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» Wednesday, March 28, 2007Disney and Song of the South
Song of the South Release Mulled Despite Possible Controversy
Pappas said it's not clear that the movie is intentionally racist, but it inappropriately projects Remus as a happy, laughing storyteller even though he's a plantation worker.So Remus' fault is that he's happy at his work? People who do manual labor for other people can't enjoy their work? My uncle spent his entire life being a gardener at a country club, where I daresay many rich snobs looked down on him. Wasn't it okay for him to enjoy his job? He did anyway, even if twee WASPs might have seen him as "just another wop."
I've seen Song of the South. And yes, it's full of depressing stereotypes as, unfortunately, were most films of that time. But as Leonard Maltin points out in The Disney Films, despite the stereotypes and the dialog, James Baskin's Uncle Remus is certainly a better mentor to little Johnny than his neglectful, self-absorbed parents. He actually cares for the child and is a superior role model compared to people who are supposedly his "betters." Within the absurd and demeaning strictures of the time his Remus has dignity, which is more than anyone can say for the indignity Butterfly McQueen had to endure with poor featherheaded Prissy. I didn't see anyone blocking the DVD release of Gone With the Wind, or Shirley Temple's The Little Colonel, which, despite the classic stair dance, contains some of the worst stereotypes ever placed on film.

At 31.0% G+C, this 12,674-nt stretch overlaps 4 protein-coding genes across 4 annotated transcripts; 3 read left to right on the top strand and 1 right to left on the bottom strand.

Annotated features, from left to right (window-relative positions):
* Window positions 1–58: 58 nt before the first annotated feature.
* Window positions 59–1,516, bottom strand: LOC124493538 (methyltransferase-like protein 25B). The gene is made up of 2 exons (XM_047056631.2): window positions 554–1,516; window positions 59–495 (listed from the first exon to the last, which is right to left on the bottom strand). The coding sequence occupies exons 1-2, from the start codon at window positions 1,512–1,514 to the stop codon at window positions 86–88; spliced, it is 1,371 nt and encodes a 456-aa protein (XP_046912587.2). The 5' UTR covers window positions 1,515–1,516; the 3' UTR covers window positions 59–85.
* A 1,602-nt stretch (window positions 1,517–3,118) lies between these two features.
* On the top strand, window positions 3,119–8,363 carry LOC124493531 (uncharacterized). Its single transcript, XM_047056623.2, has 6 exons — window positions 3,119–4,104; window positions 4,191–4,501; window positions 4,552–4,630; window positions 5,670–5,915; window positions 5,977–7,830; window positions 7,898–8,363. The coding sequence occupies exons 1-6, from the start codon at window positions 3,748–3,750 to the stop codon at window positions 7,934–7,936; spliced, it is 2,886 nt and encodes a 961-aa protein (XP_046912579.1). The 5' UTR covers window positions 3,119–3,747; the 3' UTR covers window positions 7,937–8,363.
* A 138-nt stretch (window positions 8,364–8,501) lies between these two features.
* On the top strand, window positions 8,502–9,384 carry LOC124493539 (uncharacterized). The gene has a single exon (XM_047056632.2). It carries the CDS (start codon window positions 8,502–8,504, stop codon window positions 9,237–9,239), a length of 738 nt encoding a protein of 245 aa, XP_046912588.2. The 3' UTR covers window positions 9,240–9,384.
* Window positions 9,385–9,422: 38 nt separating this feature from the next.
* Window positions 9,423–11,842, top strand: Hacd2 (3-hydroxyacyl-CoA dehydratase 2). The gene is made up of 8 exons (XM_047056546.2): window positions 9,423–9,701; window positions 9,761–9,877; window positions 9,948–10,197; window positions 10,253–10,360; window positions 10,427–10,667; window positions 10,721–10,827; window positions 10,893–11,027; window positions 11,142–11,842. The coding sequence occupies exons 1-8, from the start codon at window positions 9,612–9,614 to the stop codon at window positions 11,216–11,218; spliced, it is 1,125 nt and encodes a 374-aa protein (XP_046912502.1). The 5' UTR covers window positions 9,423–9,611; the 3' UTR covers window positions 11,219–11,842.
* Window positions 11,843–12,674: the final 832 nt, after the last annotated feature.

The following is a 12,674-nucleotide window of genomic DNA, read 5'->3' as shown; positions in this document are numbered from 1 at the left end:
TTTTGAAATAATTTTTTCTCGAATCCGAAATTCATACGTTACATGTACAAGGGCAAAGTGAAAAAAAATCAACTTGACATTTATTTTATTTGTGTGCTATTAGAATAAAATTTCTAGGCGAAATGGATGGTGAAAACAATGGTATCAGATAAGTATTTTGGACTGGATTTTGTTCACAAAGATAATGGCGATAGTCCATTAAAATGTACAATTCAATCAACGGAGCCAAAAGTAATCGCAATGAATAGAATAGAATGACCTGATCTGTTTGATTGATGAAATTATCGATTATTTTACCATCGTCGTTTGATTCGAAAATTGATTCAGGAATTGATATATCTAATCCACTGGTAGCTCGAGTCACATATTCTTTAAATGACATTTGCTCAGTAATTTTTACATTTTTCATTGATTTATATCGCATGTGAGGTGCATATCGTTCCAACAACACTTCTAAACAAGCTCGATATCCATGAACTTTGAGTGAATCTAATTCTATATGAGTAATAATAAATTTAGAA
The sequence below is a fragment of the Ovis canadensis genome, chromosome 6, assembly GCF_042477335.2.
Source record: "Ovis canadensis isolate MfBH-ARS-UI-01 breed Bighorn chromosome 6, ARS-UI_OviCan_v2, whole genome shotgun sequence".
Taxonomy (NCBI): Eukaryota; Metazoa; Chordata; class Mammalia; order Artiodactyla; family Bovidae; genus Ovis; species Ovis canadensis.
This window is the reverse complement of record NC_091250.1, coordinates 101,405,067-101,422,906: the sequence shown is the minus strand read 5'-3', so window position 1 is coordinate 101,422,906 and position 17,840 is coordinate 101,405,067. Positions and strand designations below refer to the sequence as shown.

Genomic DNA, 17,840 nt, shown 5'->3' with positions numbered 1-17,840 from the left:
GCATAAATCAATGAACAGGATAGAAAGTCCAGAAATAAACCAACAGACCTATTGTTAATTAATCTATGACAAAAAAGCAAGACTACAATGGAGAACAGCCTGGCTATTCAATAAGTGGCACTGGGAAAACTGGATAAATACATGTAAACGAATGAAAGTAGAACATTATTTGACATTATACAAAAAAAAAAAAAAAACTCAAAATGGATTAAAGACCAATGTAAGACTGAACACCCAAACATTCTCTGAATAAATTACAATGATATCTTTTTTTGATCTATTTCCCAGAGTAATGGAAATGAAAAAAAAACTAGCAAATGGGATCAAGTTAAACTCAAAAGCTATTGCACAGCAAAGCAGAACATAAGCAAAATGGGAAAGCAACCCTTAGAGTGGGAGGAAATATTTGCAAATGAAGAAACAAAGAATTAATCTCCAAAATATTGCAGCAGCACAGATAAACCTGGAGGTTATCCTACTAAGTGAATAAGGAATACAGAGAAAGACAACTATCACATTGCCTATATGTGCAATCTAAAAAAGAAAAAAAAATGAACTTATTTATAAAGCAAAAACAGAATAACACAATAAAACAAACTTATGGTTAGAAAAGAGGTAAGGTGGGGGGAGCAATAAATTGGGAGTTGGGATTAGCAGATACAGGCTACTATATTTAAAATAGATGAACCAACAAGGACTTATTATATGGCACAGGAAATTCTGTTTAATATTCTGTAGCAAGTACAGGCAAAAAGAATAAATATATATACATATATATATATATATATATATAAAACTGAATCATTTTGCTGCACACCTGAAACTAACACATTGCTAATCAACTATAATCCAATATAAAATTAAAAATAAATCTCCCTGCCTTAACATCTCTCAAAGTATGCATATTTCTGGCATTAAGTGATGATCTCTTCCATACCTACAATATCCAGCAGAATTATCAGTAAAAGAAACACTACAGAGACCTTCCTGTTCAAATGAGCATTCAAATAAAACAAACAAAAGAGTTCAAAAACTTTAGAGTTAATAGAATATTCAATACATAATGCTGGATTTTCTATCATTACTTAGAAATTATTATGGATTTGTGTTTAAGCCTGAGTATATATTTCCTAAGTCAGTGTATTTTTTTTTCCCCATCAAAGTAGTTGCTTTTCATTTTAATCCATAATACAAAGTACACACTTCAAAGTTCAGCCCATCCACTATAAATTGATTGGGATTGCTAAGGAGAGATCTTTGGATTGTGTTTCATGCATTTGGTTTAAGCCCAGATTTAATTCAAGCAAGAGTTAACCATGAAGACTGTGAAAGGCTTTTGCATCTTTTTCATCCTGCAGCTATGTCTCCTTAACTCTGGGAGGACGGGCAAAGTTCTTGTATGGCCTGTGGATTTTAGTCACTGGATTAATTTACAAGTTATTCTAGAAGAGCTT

Song of the South is now a living history lesson. Let us make use of the lesson, not suppress it.